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Monday, October 10, 2016

Discovering Shells on Sanibel Island, Florida: A Guide to Where and How to Find Them

Sanibel Island is known as one of the best shelling places in the world. The island's sloping incline and East West positing make perfect conditions for sea treasures to wash upon the beaches without damage.

I remember preparing for my fist trip to Sanibel. Reading all of the articles and watching videos on shelling had me so excited! I envisioned walking out to the beach and picking up tons of beautiful large shells all day long.

Well, that’s not exactly how it works. There are beautiful shells and some large ones, but timing and luck play a big part in finding them. I have walked out on the best beach at prime time and not found a single shell. Not even a tiny one!

Shelling is serious business on Sanibel! Lol No matter what time of year you go, there will be a lot of people from all around the world there too…and they are looking for shells!

 But there are several things that will increase your chances of finding shells.

Best times for shelling:
Low tide in the morning
Be out there at the crack of dawn – you will see people with flashlights way before daylight (Yes, I have been one of those people! :) )
A day or two after a storm – this stirs things up and brings in a bigger variety of sea treasures.
Cooler months - November thru February

Best places for shelling:(Information on beaches)
Lighthouse Beach
Blind Pass
Turner Beach
Captiva Beach
Bowman Beach

Don’t be discouraged if you walk out to the beach and don’t see any shells. You just need to go to another beach. The last time I was there, I tried Turner Beach and Blind, not a single shell. Then I drove down to Bowman Beach, not a thing. I decided later to drive down to Lighthouse beach and there were so many shells it was crazy!

One day you may not find anything and the next day may be excellent. But no matter what you find, it’s a great day if you’re on the beautiful Island of Sanibel!

Have fun shelling and making great memories!

Below are two short video with some shells on Lighthouse Beach, Blind Pass beach, and Turner Beach.


  1. I can remember going to Sanibel Island in the late 1950's by crossing an old wooden bridge and seeing a mountain of shells on the beach. There were so many shells, it really impressed me at that young age of 9 or 10.

  2. Being a rookie, seeing all these great Shells and some items I'm not familiar with, do you wear gloves for fear of getting stung or touching fire coral, etc?

    1. I've been shelling on Sanibel for years and I've never once been stung by anything. Wearing gloves is going a bit overboard. If you go shelling on Sanibel, you'll mostly be sifting through piles of beach deposits where you're unlikely to find anything alive. The live ones I've found have been mostly clams and fighting conchs, and olives one year, which are all harmless. The only dangerous live snails are cones, but I've never found a live cone (I've barely found an empty one) and you're very unlikely to come across one.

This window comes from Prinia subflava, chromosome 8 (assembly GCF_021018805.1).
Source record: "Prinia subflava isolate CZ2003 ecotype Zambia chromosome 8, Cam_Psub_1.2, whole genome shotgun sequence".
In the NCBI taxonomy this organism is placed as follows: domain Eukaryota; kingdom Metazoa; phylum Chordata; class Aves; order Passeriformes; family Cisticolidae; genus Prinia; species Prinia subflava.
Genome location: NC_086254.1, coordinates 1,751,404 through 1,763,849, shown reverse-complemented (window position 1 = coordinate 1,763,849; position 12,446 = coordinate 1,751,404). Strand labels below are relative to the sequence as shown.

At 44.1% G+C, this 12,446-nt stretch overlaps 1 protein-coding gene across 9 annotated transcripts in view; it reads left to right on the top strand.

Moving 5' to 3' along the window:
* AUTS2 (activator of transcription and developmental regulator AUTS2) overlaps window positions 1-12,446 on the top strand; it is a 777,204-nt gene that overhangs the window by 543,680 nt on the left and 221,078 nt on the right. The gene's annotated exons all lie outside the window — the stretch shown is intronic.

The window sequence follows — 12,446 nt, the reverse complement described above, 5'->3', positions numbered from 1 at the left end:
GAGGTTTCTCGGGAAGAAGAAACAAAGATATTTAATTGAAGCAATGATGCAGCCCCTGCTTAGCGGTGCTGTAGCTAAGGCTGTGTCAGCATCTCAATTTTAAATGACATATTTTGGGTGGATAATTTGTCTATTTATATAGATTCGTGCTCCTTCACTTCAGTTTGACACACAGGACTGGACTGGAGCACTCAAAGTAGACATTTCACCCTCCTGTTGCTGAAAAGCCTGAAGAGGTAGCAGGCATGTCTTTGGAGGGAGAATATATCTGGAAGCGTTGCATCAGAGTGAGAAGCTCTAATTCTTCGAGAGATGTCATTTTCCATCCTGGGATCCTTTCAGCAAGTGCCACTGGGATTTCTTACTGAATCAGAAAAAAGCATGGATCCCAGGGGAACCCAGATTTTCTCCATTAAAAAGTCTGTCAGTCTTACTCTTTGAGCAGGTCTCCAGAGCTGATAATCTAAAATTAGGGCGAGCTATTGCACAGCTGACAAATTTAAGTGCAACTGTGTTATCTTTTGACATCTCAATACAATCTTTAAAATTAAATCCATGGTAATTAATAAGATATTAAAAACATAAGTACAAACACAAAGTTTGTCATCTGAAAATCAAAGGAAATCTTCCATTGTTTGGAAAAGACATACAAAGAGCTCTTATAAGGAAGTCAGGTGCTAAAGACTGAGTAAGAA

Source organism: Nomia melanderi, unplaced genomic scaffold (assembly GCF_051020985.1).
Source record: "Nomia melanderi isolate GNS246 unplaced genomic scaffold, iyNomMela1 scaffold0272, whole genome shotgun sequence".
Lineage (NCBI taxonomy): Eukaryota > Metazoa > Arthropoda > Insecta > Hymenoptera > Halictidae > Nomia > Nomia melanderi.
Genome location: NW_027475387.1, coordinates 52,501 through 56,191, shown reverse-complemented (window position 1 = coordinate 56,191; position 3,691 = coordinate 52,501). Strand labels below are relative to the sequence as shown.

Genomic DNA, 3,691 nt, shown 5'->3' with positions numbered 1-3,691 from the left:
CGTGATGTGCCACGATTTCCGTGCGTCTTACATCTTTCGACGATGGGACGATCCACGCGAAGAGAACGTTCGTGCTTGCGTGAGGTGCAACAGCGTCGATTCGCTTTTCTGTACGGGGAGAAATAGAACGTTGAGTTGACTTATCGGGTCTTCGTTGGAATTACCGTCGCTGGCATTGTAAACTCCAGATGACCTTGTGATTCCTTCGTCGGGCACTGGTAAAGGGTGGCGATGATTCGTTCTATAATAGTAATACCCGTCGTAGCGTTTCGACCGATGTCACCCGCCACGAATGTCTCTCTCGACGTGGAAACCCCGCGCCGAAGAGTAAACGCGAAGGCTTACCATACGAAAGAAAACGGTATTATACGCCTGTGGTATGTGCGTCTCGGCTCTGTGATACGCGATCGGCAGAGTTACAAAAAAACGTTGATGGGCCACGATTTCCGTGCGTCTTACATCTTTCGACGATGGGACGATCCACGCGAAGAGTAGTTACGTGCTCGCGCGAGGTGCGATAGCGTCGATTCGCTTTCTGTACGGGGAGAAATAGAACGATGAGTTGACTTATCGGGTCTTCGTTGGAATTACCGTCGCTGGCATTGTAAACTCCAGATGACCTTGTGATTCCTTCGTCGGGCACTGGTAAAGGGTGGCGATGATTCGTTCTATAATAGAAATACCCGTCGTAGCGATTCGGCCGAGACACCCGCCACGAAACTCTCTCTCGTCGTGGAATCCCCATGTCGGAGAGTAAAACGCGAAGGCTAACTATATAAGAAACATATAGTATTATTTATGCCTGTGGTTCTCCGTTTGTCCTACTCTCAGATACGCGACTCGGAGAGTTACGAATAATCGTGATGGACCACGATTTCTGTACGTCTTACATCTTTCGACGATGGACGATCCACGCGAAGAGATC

3. Thank you for the great post! We've just pinned it on our Pinterest board.

  4. Just came back from a glorious week on Palm Island Florida. We spent our beach combing hours finding 100 million year old fossilized shark teeth. Having been to Sanibel for many previous years we decided to try a different island. We were disappointed with the lack of any good shells, only finding small olives in the rolling surf. We took a day to drive to Sanibel to visit our favorite beaches and have dinner at our favorite restaurant. Again we were disappointed at Bowman and Turner Beaches. There were so many people searching for shells!
    We had a newbie shell lover on the trip with us, so we felt a trip to the Matthews Shell Museum would be fun. We got a chance to talk to a Marine Biologist who shared some alarming news. The common mollusks to Sanibel, the fighting conch, lightening whelk and the tulip have not been laying their eggs this year. Normally you see many of the spiral ropes of egg sacs on the high tide line this time of year. I had noticed while we were at Bowmans Beach the absence of them. The marine biologist shared with us that the ocean temperature has risen enough to affect the mollusks reproductive cycle. He also told us that this maybe a sign of the future for the shelling on Sanibel.

    1. Thank you for sharing your recent shelling experience! It is getting harder to find shells anywhere in Florida because of the changes in the ocean and all of the people out looking for them. We just got back from Florida last week. I found a spot with tons of shells on the east coast, but they were not as pretty as the ones on Sanibel. Thanks again for sharing!

  5. I’m so ready to pack up and go! This looks like such a fabulous time. I love that tips about Florida !!!

  6. I absolutely love Sanibel Island! I usually go to the Gulfside City Park Beach. The shells are everywhere, and I often see dolphins swimming just feet from the beach!

  7. After visiting and shelling Sanibel for many years, I found best larger shells are after a storm or riding a bike on west gulf dr to the residential areas. Most people shell the main beaches, but residents usually don’t bother. Parking is restricted but not for bikes. Also I realized there are different types of shells on different beaches. Good hunting!!

  8. I’m a 77 year old Florida girl. Been going to Sanibel/Captive since the 60s. I’ve never been stung by anything while searching for shells. Go and enjoy! Life is short. Go live your dream. ❤️

  9. Yes! Go and have a wonderful time searching and finding beautiful seashells.